“I would say crazy stuff like that because I didn’t know any better,” said Diaz, his voice dropping back to normal. “IDiaz and Condit talk trash between rounds started fighting when I was 17 years old. I didn’t have some sort of spoon-fed team teaching me how to do this. I was just a kid and didn’t have somebody to show me how to dress, how to act, to be polite. I was just rough and figured it out for myself. But then you get older and better understand how the world works.”
After back-to-back losses to Carlos Condit at UFC 143 in February 2012 and St-Pierre in UFC 158, Diaz figured that the MMA world wasn’t working well enough for him and started talking retirement. But fighters his age, and at that level, just don’t walk away. And in July came the announcement of a new, three-fight deal -- starting with a tantalizing bout against Silva.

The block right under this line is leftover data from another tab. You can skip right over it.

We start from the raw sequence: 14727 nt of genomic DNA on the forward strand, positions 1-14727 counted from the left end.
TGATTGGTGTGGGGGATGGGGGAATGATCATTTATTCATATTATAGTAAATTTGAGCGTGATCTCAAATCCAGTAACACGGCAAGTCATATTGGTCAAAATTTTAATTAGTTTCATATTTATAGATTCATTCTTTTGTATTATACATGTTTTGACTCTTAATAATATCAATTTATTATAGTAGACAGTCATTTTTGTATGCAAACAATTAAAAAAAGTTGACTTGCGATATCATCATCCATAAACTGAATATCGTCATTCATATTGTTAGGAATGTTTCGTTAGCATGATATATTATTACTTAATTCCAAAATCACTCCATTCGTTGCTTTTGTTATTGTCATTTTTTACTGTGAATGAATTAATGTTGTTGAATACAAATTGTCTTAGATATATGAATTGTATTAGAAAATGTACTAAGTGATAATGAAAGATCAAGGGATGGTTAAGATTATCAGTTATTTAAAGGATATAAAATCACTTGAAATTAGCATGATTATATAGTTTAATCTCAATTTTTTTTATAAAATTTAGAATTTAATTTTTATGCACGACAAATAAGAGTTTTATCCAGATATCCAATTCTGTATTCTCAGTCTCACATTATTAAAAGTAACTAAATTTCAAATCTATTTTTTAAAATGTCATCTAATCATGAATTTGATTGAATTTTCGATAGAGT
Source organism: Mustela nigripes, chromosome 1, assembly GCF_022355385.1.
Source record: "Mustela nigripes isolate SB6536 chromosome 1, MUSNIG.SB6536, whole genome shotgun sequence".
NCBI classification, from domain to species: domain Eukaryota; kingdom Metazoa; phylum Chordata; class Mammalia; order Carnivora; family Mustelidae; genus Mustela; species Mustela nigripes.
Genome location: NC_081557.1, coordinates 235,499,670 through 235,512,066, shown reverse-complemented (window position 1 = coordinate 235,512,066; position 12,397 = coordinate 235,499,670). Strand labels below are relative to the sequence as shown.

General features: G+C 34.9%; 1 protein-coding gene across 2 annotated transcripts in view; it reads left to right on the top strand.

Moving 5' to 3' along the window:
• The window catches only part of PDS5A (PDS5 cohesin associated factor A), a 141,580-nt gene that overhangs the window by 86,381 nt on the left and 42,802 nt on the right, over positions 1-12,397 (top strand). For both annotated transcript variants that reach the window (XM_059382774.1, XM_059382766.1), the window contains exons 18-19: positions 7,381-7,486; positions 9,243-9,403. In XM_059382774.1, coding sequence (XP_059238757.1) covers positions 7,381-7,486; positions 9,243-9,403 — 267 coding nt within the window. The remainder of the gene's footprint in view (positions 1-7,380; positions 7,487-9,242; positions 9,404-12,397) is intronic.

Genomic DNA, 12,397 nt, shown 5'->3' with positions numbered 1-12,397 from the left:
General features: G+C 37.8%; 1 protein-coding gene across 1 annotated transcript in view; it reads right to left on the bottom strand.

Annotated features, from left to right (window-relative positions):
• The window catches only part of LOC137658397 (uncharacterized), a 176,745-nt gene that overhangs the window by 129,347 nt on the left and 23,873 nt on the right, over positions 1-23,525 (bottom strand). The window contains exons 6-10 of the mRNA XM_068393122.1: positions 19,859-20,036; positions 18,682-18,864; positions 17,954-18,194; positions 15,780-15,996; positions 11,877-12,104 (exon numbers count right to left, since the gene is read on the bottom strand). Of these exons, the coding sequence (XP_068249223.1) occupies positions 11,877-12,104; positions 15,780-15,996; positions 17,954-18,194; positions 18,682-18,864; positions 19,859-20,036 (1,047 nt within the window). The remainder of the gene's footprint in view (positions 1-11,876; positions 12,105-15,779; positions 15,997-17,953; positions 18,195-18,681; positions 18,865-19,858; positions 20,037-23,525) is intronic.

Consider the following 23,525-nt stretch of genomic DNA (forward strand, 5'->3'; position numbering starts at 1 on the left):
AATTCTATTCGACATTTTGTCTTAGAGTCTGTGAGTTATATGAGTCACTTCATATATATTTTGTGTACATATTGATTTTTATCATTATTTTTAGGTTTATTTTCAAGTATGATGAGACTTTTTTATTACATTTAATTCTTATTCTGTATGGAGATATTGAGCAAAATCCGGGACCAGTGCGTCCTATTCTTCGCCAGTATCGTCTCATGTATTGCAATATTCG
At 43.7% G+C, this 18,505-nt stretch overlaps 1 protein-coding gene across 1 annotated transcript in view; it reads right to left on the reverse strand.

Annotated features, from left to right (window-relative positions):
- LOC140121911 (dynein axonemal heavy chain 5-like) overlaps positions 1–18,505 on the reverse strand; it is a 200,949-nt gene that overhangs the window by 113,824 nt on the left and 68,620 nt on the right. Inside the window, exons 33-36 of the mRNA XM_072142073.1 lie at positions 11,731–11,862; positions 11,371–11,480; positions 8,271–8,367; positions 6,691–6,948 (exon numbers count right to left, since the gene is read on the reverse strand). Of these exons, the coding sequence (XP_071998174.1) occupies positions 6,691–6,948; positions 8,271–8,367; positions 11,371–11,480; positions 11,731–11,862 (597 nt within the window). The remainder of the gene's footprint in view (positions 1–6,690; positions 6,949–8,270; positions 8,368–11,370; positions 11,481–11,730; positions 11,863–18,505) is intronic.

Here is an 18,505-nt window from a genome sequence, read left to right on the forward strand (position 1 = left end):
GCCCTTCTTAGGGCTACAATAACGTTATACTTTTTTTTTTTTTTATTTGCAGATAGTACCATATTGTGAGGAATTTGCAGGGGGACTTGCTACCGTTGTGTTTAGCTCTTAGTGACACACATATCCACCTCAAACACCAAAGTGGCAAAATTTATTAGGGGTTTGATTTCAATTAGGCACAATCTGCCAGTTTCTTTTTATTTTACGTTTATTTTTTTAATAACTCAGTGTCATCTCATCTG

“He’s too young, his name is too big and therefore the money is too good to retire right now,” Castillo said. “Nick understands that he is a character and that people love to see him knock people out or get knocked out. There’s not a person who watches MMA who doesn’t want to see what happens with Nick because he has the skill to back up everything he says and hurt people.
“That’s what makes Nick the whole package.”
“You go after anybody’s leg if it’s there,” Diaz said. “I’ve heard people say stuff like (Silva) has a weak leg. But I’m not taking too much of that into consideration. I just promise to do my best for myself, my family, my team and my city.”
What makes Silva-Diaz so compelling is the sense of mystery that hangs over this fight. We know what both men were. But what are they now?
Castillo said Diaz has never looked better in the gym. He recently went nine, five-minute rounds against a series of kickboxers. Diaz, he added, was barely breathing hard.